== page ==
|Authors||Zhang F, Tsai S, Kato K, Yamanouchi D, Wang C, Rafii S, Liu B, Kent KC|
|Journal||J. Biol. Chem. Volume: 284 Issue: 26 Pages: 17564-74|
|Publish Date||2009 Jun 26|
Bone marrow-derived progenitor cells have recently been shown to be involved in the development of intimal hyperplasia after vascular injury. Transforming growth factor-beta (TGF-beta) has profound stimulatory effects on intimal hyperplasia, but it is unknown whether these effects involve progenitor cell recruitment. In this study we found that although TGF-beta had no direct effect on progenitor cell recruitment, conditioned media derived from vascular smooth muscle cells (VSMC) stimulated with TGF-beta induced migration of both total bone marrow (BM) cells and BM-mesenchymal stem cells (MSC) and also induced MSC differentiation into smooth muscle like cells. Furthermore, overexpression of the signaling molecule Smad3 in VSMC via adenovirus-mediated gene transfer (AdSmad3) enhanced the TGF-beta’s chemotactic effect. Microarray analysis of VSMC stimulated by TGF-beta/AdSmad3 revealed monocyte chemoattractant protein-1 (MCP-1) as a likely factor responsible for progenitor cell recruitment. We then demonstrated that TGF-beta through Smad3 phosphorylation induced a robust expression of MCP-1 in VSMC. Recombinant MCP-1 mimicked the stimulatory effect of conditioned media on BM and MSC migration. In the rat carotid injury model, Smad3 overexpression significantly increased MCP-1 expression after vascular injury, consistent with our in vitro results. Interestingly, TGF-beta/Smad3-induced MCP-1 was completely blocked by both Ro-32-0432 and rotterlin, suggesting protein kinase C-delta (PKCdelta) may play a role in TGF-beta/Smad3-induced MCP-1 expression. In summary, our data demonstrate that TGF-beta, through Smad3 and PKCdelta, stimulates VSMC production of MCP-1, which is a chemoattractant for bone marrow-derived cells, specifically MSC. Manipulation of this signaling system may provide a novel approach to inhibition of intimal hyperplasia.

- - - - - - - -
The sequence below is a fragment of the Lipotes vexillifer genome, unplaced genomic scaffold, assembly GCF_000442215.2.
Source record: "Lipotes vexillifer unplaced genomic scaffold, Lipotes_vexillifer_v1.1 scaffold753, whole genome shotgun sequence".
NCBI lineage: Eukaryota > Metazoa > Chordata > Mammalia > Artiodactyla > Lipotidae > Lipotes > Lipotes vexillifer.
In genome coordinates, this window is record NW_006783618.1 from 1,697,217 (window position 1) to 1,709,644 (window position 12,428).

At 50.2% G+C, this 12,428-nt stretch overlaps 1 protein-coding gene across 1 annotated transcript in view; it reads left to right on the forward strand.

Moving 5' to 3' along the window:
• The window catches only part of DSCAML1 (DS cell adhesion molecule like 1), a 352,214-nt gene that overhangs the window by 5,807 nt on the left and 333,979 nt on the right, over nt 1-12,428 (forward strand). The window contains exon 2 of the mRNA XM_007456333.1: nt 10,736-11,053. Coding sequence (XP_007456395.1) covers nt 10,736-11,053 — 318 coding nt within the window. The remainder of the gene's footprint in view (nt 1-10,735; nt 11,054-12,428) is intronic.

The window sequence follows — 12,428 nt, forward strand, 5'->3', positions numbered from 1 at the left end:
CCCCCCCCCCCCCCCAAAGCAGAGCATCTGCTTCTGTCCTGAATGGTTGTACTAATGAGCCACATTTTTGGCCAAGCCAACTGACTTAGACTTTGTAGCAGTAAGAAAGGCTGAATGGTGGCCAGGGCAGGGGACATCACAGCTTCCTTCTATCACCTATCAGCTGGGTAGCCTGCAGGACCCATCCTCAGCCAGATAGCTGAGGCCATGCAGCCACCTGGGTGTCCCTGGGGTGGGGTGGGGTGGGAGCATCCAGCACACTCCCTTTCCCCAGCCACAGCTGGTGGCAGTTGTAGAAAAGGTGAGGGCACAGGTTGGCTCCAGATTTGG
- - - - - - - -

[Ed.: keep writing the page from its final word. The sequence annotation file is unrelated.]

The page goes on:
|Full Text||Full text available on PubMed Central|